I am a card carrying member of the Dynafit mafia but find myself moving back to step-in binders like Freerides for some of my skis / days. Nothing better for covering lots of ground, though!
The FT 12’s are lighter than the ST’s?
Well Dave…this looks to be true according to the Dynafit website. It’s a little confusing…but is seems as though the ST w/brakes comes in at 530g…and the FT12 w/brakes at 500g.
Go figure??? My guess is it’s the big plastic mounting plates on the toe and heel of the ST that is adding the extra weight.
Better watch your back JohnHemlock!!!! The Dynafit mafia is NOT to be messed with. Once you’re in…you can never get out!!!!
Hi Randosteve, Have you tried a new Dynafit Guide Skis?
I have not tried the guide ski, only read and seen photos. At 113-78-100, it sounds a little narrow for todays day-to-day skiing, but could be a great spring, long tour or expedition ski.
I should have them one day next week 🙂 I have chosen them for multi day tours together with Vertical FT 12 and Zzero C 3 T boots this should be my sweet combo. I have heard that Guide is stiffer version of the DYnafit SevenSummits I had a pleasure to ride last season
For a freeride and slackcountry I would ride Manaslu 187 + FT12 + ZZEus TFX
Greetings from Poland
From Dyanfit HQ…
The Glass Carbon Torque Plate on the FT is a lot lighter than the ST Nylon base plates…..it also has a lot to do with holding down the heal of the new 12 DIN….allowing this binding to be beefed up AND stripped down all at once.
The Guide Ski will only be available in Europe this year to select Guides and Dynafit Competence Centers. There is one pair in North America.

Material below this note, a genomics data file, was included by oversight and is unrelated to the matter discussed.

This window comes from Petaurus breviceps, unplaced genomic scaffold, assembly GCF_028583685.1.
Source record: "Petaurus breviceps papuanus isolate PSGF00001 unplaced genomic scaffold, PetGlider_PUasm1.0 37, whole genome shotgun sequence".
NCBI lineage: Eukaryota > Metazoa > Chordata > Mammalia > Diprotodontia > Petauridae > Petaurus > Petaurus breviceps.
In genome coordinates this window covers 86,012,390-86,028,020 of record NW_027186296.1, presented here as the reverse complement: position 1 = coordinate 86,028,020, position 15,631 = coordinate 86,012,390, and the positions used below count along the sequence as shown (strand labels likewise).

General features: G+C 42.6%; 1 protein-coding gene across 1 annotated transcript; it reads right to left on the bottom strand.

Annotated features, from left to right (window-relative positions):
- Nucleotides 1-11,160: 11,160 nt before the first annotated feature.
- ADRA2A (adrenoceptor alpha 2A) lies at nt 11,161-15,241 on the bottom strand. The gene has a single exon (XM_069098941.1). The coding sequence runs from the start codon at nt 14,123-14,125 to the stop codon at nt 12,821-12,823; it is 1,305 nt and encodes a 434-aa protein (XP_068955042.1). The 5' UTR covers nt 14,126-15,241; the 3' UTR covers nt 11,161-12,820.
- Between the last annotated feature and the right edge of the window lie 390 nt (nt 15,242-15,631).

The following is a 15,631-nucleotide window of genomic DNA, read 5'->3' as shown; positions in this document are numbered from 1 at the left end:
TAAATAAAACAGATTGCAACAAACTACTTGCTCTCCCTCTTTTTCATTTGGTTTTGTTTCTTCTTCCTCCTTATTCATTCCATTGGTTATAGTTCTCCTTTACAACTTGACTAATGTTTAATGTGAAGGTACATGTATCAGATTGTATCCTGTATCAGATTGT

First great site!
I have seen on some pictures on this site that you (or somebody else) ski with the binding in locked mode. I presume this is due to prerelease. Personally I have no problems with prerelease on my my narrow skis (volkl snowwolf 74or76mm)…but I have had a few on my k2 coombas (103mm). The releases happen when skiing in hard slopes or on ice in the backcountry. I would prefer to ski unlocked, but my confidence in the wide skis are disappearing – so now I ski harder with my narrow skis in almost any conditions. I have changed and remounted the bindings – so I feel it is not a mounting issue. I have skied 10 years with dynafits without these problems. My skiing style is smooth and powerful (x-racer). The release happens more often when doing slalom turns, thas gs-turns.
So now I am wondering:
– is it common to lock the binding where you ski?
– does ski-softness affect release (i.e. cause prerelease)
– does ski width affect release?
christian…yes…lots of people i know ski with the toe locked. sometimes it’s just a force fo habit…other times you lock it out to be sure you won’t loose a ski.
sometimes a soft ski, especially if you are using TLTs, with reverse flex when skiing hard…and allow the rear of the boot to release. this is less of an issue with Comforts, Vertical ST and FTs…since the pins on the heel piece are longer.
i guess ski width might effect release…since there is more pressure due to leverage…but i have dynafits on my megawatts at 125mm at the waist and don;t really have any issues. of course i really only ski those in powder though.
hope this helps!